Bmw turbo concept




Bmw turbo concept

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  • Previewing the iconic M1, the Turbo will go down in history as BMW's first concept car. It had pop-up headlights up front and dual BMW badges.

    Adrian van Hooydonk, Senior Vice President BMW Group Design, gives some insights and explains the ideas behind the BMW Turbo concept.

    A new Chief-Designer came to BMW in the s. Over a period of six years, Frenchman Paul Braque created a series of cars. This car, the Braque Turbo, was p.

    The concept car concept is translated as "the idea of a car". This is a kind of prototype car, which tests people's reactions to new technologies being introduced, design solutions, etc. In its original form, prototypes are never launched into mass production.

    Bmw turbo concept

    Bmw turbo concept

    Another notable feature of the BMW Turbo was the 'secondary display 2' — a precursor to Check Control, which checked the functioning of safety-related systems using glass-fibre optics. Historic Grand Prix Zandvoort. A mid-engine concept — but not as the M1 knows it. New York City Concours d'Elegance. The Turbo Concept also came equipped with a safety steering system and a radar system to warn the driver for cars coming too close.

    Bmw turbo concept

    Bmw turbo concept

    Bmw turbo concept

    Bmw turbo concept

    Bmw turbo concept

    BMW Turbo Concept History, Pictures, Value, Auction Sales, Research and News

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    Wouter Melissen Last updated: May 05, Download: At the time few could have imagined that the striking concept car would form the basis for the company's first and to date only supercar. Clearly inspired by the latest generation of Italian supercar, the French designer came up with a wedge-shaped mid-engined machine. Even though the Turbo Concept had a thoroughly modern shape, Bracq had managed to incorporate the classic 'kidney grille' in the design.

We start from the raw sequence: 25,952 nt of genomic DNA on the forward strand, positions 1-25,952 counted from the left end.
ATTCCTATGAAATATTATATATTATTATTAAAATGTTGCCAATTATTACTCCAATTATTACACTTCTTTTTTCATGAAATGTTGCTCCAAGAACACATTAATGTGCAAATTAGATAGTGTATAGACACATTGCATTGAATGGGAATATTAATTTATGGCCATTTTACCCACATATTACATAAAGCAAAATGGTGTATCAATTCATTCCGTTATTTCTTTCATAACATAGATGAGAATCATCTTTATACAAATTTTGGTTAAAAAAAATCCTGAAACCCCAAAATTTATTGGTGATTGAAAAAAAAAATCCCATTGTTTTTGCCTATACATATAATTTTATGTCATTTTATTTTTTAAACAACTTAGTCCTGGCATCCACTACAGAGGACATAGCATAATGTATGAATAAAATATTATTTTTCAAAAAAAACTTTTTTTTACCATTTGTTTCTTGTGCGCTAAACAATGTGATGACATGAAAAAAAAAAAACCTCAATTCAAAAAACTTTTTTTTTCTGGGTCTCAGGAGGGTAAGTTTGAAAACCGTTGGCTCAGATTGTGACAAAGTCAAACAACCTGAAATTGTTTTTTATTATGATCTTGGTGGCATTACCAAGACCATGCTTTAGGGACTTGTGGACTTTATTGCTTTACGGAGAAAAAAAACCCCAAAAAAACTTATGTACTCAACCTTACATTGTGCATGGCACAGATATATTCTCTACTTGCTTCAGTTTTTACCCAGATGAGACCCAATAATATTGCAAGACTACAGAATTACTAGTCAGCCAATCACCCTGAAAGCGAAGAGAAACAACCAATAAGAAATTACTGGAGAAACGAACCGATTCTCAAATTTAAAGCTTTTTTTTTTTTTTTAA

Bmw turbo concept

    Other striking exterior design cues included the covered rear wheels and the BMW badges on both rear-end corners. Somewhat paradoxally the supercar shaped design included the latest safety technology.

    The nose and the tail of the car were separate foam-filled pieces mounted on telescopic steel beams. These were intended to take most of the impact during a collision. The Turbo Concept also came equipped with a safety steering system and a radar system to warn the driver for cars coming too close. In addition the very low centre of gravity also made for an inherently safer design. The gull-wing doors on the other hand, did not. Mounted transversely behind the passenger compartment, the four cylinder engine gave the car its name.

    Bmw turbo concept

    Originally derived from the popular model, the two litre unit received a Turbo charger to boost power to a healthy bhp. In detuned form the blown four cylinder engine entered production in the Turbo, which was built in small numbers in and To top it all off BMW had the Turbo Concept painted in a highly unusual two-tone paint scheme, possibly the emphasize the collision friendly bumpers. A second, non running, example was built for motor show use in , but it was not until that a 'production version' was announced.

    This M1 was only very loosely based on the Turbo Concept design and excluded most of its revolutionary features.

    The iconic Turbo Concept has survived and is still in full running order, although it is quite difficult to get going.

    Bmw turbo concept

    There is no mechanic or electric choke on the prototype engine, so it has to be fully heated before it can be driven. With its front mounted radiator and long waterlines that can take well over 15 minutes.

    A further problem is that the engine has no silencers, so the warming up process will get the attention of much of the neighborhood. Not surprisingly, the car is only driven very rarely. It was displayed to commemorate the M1's 30th anniversary alongside a brand new wedge-shaped, but not operational concept, fittingly dubbed the 'M1 Hommage'.

    BMW V12 TURBO 1378 HP / 1566 NM (1155 lbs) CSI 850



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